“The conduct of gases under varying pressure and temperature, their diffusibility, their relation to radiant heat and to light, the evolution of heat when bodies combine, the absorption of heat when they are dissociated, and a host of other molecular phenomena, have been shown to be deducible from the dynamical and statical principles which apply to molar motion and rest; and the tendency of physico-chemical science is clearly towards the reduction of the problems of the world of the infinitely little, as it already has reduced those of the infinitely great world, to questions of mechanics.[ H]
In the meanwhile, the primitive atomic theory, which has served as the scaffolding for the edifice of modern physics and chemistry, has been quietly dismissed. I cannot discover that any contemporary physicist or chemist believes in the real indivisibility of atoms, or in an interatomic matterless vacuum.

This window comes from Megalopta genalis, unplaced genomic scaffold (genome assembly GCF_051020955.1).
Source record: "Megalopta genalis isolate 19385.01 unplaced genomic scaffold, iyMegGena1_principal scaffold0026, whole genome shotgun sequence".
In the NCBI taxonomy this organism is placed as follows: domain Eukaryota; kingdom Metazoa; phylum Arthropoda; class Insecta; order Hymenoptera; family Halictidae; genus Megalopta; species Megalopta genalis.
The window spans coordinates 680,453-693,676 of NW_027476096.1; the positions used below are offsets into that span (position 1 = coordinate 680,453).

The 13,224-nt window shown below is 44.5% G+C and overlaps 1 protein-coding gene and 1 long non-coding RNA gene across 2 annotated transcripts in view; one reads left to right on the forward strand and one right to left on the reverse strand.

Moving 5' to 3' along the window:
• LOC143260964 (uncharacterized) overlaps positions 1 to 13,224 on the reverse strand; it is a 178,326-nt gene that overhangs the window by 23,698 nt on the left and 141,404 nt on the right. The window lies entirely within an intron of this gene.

'Atoms' appear to be used as mere names for physico-chemical units which have not yet been subdivided, and 'molecules' for physico-chemical units which are aggregates of the former. And these individualised particles are supposed to move in an endless ocean of a vastly more subtle matter—the ether.”